Pathologists are medical doctors who specialize in diagnosing diseases based on the microscopic examination of bodily fluids, tissues, and organs. They use their knowledge of anatomy and physiology to interpret laboratory tests and other diagnostic procedures.
Aside from that, these specialists also examine specimens under a microscope to determine if cancerous cells are present. Pathologists work in private practice or in hospitals, where they conduct research or teach medical students. So if you want to be a successful pathologist like Dr Joy Trueblood, then read to know what educational requirements are there to become a part of this specialized field.
Get The Required Bachelor’s Degree
Most medical schools require applicants to have a bachelor’s degree in biology or life sciences. Some schools offer a program in forensic pathology, while others may offer an anatomic pathology program or clinical pathology program. In addition, some schools offer programs in molecular pathology and histology that can prepare you for medical school if you are interested in pursuing one of these areas.
Go To A Renowned Medical School
Generally, medical school is a four-year program, which students typically complete after earning a bachelor’s degree. During their undergraduate studies, pre-med students take classes in biology, chemistry, and other sciences. They also must complete coursework in humanities and social sciences that are required for admission to medical school.
Before applying to medical schools, students must take the MCAT (Medical College Admission Test). The test has three sections: physical sciences; verbal reasoning, and biological sciences Each section in the admission test has multiple subsections within it. The total score on this exam ranges from 472 to 528 points out of 800 possible points.
In addition to getting good grades during your undergraduate years – especially in your pre-med classes, another way you can ensure success as a future pathologist is by choosing an appropriate major or minor, which must be related directly to healthcare fields, such as nursing or pharmacy.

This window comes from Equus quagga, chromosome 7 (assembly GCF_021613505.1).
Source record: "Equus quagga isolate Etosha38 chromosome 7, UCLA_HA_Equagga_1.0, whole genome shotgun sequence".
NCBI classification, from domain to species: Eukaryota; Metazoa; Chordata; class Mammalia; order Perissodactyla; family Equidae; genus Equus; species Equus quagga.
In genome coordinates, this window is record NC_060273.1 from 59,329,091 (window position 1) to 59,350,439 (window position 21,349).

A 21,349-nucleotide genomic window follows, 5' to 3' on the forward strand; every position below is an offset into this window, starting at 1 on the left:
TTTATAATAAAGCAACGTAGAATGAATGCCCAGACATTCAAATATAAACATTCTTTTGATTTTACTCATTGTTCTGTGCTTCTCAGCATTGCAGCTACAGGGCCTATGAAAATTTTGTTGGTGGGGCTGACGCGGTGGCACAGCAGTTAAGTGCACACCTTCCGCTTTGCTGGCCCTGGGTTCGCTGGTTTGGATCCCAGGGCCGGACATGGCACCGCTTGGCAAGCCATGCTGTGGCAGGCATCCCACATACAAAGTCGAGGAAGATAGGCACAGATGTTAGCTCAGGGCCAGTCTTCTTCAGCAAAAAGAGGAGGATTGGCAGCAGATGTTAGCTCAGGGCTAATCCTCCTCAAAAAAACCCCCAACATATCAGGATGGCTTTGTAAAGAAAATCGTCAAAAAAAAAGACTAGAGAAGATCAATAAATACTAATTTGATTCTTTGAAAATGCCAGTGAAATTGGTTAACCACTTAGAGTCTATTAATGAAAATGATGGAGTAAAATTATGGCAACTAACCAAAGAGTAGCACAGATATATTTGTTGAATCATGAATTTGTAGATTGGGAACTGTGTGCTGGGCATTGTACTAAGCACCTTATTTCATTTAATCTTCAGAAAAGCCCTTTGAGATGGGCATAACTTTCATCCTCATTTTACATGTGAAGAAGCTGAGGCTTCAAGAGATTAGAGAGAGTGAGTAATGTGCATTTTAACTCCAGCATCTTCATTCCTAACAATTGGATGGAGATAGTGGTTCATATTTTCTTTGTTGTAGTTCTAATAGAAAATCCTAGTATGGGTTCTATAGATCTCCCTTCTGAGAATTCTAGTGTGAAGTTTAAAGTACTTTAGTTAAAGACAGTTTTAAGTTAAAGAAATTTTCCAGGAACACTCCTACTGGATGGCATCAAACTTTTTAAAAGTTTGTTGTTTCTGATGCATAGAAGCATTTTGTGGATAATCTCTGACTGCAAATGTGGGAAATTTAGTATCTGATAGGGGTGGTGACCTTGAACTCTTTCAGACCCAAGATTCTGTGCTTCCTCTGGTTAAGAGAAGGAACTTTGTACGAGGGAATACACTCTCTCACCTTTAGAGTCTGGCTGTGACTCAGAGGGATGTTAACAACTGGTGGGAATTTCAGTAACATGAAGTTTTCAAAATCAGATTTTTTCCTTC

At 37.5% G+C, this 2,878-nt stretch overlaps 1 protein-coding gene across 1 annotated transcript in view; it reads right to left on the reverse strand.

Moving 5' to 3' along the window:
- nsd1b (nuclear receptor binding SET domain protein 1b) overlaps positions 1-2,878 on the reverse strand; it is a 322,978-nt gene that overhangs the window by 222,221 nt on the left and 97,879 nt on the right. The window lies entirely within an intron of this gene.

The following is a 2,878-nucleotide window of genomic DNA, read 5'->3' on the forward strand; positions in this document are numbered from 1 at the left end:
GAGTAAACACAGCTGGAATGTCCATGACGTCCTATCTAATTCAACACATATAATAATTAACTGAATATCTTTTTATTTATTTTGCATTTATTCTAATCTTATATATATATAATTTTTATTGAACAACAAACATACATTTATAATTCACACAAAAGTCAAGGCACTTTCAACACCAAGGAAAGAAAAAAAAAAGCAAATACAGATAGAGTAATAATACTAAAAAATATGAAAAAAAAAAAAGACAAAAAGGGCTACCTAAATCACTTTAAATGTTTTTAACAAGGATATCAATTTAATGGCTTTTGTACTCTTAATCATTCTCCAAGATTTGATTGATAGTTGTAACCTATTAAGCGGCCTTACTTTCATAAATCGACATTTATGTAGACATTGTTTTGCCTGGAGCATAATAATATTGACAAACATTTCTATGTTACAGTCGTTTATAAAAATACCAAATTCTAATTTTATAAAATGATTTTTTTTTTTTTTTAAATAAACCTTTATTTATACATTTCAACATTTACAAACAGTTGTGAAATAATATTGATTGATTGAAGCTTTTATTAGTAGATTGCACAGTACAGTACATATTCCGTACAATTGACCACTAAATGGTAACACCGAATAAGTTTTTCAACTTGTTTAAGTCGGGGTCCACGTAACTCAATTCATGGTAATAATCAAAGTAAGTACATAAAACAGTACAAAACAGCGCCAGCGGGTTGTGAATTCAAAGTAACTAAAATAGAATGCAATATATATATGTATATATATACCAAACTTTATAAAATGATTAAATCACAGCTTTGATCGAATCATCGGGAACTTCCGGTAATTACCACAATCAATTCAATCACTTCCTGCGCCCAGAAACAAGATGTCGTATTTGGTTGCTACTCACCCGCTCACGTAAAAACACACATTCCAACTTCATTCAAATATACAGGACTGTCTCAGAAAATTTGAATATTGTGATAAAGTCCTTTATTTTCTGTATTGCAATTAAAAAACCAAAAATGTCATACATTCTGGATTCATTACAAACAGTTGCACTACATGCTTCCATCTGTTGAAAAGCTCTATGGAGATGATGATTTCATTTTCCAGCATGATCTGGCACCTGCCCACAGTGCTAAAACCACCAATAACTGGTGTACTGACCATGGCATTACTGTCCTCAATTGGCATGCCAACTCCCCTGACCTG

Complete The Required Residency Program
To become a pathologist, you will need to complete the needed residency program. Pathologists are required to complete a post-graduate training program that lasts between three and seven years, depending on the type of pathology they want to specialize in.
The length of the particular residency program that you need to complete depends on the type of pathology you want to specialize in – whether it be anatomic or clinical – and the type of accredited residency program that you chose.
During this time, you’ll gain experience diagnosing diseases through examining tissue samples under microscopes, performing autopsies, examining blood cells for signs of infection or disease, performing tests on body fluids like urine or spinal fluid, testing organs such as livers for cancerous growths, and analyzing cells from biopsies taken during surgical operations.
Pathologists Who Want To Specialize Can Attend Postdoctoral Programs
Finally, Dr Joy Trueblood states that pathologists who want to specialize in a subspecialty can attend postdoctoral programs offered in several pathology subspecialties. For one, those who specialize in anatomic pathology study disease and injury of organs, tissues, and cells.
Clinical pathologists work with physicians on patient care, monitoring treatment responses, and identifying abnormalities that need further investigation by other specialists. Lastly, forensic pathologists investigate suspicious deaths and perform autopsies on deceased persons whose deaths have not been investigated properly.